Edinburgh's New Register House needs urgent roof repair after leaks damage vital documents

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Urgent repairs are needed to the roof of Edinburgh’s New Register House, where millions of birth, death and marriage certificates are kept for the nation.

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Some documents dating back to the 1800s were damaged when rain leaked in through the building’s dome in 2019 and there were claims many certificates for 1986 had been "completely destroyed" by an earlier leak.

Now the National Records of Scotland, on behalf of the Registrar General of Births, Deaths and Marriages for Scotland, have appointed conservation specialists to carry out a major project to review the entire roof and produce designs for comprehensive repairs.

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New Register House stores birth, marriage and death certificatesNew Register House stores birth, marriage and death certificates
New Register House stores birth, marriage and death certificates

The two-year contract is worth £183,186 and will include a comprehensive overhaul of the roof and associated fabric to produce detailed plans for the repair work.

New Register House in West Register Street – just behind General Register House, which fronts onto Princes Street – was built by architect Robert Matheson between 1859 and 1863 to provide additional storage space for Scotland’s archives.

The 90ft high dome serves as a central repository with five tiers of ironwork shelving and galleries.

A public notice which advertised the contract said: “It is now essential that this major project to review the entire roof (building fabric, M&E services and rainwater disposal system) is progressed with an appointment of a suitable, Conservation Architect led design team to fully investigate, design and produce a detailed specification for the urgent and comprehensive repairs required to New Register House.”

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This would enable procurement specialists from National Records of Scotland to issue a separate, open tender for a suitable contractor to undertake the fabric repairs.

In July 2019, the Evening News told how rainwater coming in through the dome had damaged documents dating back to 1800 after torrential rain and thunder storms.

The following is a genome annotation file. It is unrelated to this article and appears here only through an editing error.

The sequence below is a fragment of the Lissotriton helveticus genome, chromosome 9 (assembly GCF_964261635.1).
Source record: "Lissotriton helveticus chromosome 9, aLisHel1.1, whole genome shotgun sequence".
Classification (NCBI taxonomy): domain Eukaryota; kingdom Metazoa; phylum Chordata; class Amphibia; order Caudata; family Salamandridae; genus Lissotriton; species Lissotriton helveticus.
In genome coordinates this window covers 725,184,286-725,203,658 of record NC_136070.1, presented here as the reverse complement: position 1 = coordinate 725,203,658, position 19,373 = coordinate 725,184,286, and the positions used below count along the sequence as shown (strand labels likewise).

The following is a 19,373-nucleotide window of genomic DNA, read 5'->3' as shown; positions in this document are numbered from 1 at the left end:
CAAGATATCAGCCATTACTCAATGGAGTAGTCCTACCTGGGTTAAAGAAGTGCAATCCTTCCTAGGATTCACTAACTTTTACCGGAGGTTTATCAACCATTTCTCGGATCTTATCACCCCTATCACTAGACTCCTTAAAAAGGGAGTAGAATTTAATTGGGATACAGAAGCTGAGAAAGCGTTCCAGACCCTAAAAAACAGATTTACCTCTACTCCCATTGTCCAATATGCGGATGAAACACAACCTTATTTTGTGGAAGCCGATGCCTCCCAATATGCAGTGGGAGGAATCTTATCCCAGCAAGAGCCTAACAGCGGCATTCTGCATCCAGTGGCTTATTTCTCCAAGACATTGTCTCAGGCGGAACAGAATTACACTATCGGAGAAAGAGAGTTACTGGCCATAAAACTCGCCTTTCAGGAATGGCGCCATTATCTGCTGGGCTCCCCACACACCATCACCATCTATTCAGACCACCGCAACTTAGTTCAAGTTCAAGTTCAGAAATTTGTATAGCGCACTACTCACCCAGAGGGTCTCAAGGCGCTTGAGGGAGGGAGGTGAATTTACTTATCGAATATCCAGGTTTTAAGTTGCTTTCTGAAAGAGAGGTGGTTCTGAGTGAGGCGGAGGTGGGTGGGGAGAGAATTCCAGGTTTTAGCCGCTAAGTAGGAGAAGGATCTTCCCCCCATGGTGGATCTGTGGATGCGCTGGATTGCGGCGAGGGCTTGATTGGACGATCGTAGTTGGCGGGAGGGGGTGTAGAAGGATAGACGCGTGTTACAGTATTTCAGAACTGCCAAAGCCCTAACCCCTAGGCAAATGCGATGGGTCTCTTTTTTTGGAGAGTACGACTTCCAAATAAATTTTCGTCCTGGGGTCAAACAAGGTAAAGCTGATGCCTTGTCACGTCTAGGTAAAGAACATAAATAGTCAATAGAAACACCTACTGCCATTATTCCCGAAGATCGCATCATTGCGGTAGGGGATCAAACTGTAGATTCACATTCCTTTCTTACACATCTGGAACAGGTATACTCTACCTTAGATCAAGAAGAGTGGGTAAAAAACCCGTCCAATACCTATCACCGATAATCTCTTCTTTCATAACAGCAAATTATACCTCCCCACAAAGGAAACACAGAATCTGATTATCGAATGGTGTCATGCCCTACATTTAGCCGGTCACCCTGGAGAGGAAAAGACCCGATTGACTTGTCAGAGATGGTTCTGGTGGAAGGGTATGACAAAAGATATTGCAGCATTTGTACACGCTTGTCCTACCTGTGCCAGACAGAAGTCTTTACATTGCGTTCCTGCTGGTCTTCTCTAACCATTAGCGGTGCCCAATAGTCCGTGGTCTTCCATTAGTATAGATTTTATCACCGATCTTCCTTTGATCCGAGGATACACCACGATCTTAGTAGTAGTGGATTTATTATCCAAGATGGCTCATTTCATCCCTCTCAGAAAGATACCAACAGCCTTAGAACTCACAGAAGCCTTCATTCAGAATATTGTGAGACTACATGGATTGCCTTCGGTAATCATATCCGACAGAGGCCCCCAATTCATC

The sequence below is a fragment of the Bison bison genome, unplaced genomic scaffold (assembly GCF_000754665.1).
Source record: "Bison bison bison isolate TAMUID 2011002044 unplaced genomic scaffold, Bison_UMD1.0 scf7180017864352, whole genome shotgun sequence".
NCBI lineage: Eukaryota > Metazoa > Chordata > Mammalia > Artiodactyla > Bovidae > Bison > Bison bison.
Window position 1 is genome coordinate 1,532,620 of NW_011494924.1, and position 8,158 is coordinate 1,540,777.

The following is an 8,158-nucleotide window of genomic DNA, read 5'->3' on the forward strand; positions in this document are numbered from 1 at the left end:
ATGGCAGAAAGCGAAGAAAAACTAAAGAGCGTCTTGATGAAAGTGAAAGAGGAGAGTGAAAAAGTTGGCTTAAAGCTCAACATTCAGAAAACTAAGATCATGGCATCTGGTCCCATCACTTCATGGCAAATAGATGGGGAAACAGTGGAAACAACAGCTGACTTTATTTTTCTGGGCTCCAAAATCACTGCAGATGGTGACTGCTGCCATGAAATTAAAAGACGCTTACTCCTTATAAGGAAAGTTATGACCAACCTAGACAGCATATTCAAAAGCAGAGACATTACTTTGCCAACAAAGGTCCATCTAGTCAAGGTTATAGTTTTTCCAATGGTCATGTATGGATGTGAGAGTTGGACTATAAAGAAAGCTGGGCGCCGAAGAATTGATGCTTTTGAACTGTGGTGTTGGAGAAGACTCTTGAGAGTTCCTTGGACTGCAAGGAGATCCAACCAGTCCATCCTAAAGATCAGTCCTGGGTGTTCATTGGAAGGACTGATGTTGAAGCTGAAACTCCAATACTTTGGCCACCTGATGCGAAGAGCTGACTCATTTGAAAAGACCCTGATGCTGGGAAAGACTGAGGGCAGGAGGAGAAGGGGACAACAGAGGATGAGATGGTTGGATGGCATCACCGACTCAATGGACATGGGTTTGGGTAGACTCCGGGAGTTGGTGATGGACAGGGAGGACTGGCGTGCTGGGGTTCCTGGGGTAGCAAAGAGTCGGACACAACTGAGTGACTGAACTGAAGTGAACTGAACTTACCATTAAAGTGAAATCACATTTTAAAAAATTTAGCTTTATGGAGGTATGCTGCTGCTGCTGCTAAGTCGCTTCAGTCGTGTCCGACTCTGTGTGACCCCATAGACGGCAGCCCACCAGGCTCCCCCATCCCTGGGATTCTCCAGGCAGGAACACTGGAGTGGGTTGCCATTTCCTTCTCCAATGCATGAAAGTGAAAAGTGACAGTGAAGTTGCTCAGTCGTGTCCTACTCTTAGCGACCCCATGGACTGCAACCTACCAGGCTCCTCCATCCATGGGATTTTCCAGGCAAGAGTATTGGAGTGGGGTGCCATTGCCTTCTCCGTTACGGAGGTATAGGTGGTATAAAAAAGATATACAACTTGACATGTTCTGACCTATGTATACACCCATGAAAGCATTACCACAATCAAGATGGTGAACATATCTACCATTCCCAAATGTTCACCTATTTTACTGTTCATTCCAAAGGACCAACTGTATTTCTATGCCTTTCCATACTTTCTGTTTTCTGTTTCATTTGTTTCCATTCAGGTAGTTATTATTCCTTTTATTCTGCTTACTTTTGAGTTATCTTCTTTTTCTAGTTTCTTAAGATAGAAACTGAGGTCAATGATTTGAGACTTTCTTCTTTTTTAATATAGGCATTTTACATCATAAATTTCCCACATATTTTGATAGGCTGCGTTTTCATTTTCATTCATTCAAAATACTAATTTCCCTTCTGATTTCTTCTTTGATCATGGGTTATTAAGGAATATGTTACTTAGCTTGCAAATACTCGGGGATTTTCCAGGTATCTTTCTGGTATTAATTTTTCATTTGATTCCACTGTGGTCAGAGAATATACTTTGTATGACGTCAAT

NRS said at the time there had been no loss of information but a small number of certificates from he late 19th century to the mid 20th century were “slightly affected” by water.

The following month, the paper reported claims by former employees that the dome had been leaking for more than a decade and that in 2009 a "vast amount of records from 1986 were completely destroyed, irreparably warped with water and countless entries reduced to just puddles of ink."

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NRS said at the time all the affected records had been conserved and no records or information were lost.

Today an NRS spokesman said: “As part of our planned building maintenance and improvement works across our estate, National Records of Scotland recently awarded a contract to a specialist conservation team to develop the design of a comprehensive overhaul of the roof of New Register House, a Grade A listed building.

“Following completion of the design teams proposals, improvement works will be procured in line with standard public sector procedures.

“We anticipate that the design will include temporary measures to protect New Register House during the works, enabling the building to remain functional throughout the major works.

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“This project is part of a wider programme of works, including the recently completed external fabric repairs to the roof and stonework of West Register House in Charlotte Square.”

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